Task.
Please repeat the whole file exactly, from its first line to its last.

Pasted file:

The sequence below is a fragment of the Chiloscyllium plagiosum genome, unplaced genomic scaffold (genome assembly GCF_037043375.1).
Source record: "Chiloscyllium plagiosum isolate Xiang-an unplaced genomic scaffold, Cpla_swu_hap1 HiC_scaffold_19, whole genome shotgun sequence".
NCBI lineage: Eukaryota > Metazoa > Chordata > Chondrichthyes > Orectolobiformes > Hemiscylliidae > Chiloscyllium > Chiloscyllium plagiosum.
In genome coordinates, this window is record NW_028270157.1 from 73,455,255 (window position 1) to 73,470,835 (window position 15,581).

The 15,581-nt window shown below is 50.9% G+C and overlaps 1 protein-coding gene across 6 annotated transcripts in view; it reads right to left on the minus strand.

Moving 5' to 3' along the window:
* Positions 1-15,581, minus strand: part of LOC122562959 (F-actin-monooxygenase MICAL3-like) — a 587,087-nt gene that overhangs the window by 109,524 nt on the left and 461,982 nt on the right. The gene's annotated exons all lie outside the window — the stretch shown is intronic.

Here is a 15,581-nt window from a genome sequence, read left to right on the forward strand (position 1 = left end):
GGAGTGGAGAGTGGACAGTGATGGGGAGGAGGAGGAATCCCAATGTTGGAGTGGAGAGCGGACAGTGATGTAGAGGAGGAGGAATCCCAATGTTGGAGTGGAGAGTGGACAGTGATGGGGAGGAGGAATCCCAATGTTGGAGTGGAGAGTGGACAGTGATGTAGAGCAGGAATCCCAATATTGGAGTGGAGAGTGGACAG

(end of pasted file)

The sequence below is a fragment of the Chiloscyllium plagiosum genome, unplaced genomic scaffold (genome assembly GCF_037043375.1).
Source record: "Chiloscyllium plagiosum isolate Xiang-an unplaced genomic scaffold, Cpla_swu_hap1 HiC_scaffold_19, whole genome shotgun sequence".
NCBI lineage: Eukaryota > Metazoa > Chordata > Chondrichthyes > Orectolobiformes > Hemiscylliidae > Chiloscyllium > Chiloscyllium plagiosum.
In genome coordinates, this window is record NW_028270157.1 from 73,455,255 (window position 1) to 73,470,835 (window position 15,581).

The 15,581-nt window shown below is 50.9% G+C and overlaps 1 protein-coding gene across 6 annotated transcripts in view; it reads right to left on the minus strand.

Moving 5' to 3' along the window:
* Positions 1-15,581, minus strand: part of LOC122562959 (F-actin-monooxygenase MICAL3-like) — a 587,087-nt gene that overhangs the window by 109,524 nt on the left and 461,982 nt on the right. The gene's annotated exons all lie outside the window — the stretch shown is intronic.

Here is a 15,581-nt window from a genome sequence, read left to right on the forward strand (position 1 = left end):
GGAGTGGAGAGTGGACAGTGATGGGGAGGAGGAGGAATCCCAATGTTGGAGTGGAGAGCGGACAGTGATGTAGAGGAGGAGGAATCCCAATGTTGGAGTGGAGAGTGGACAGTGATGGGGAGGAGGAATCCCAATGTTGGAGTGGAGAGTGGACAGTGATGTAGAGCAGGAATCCCAATATTGGAGTGGAGAGTGGACAG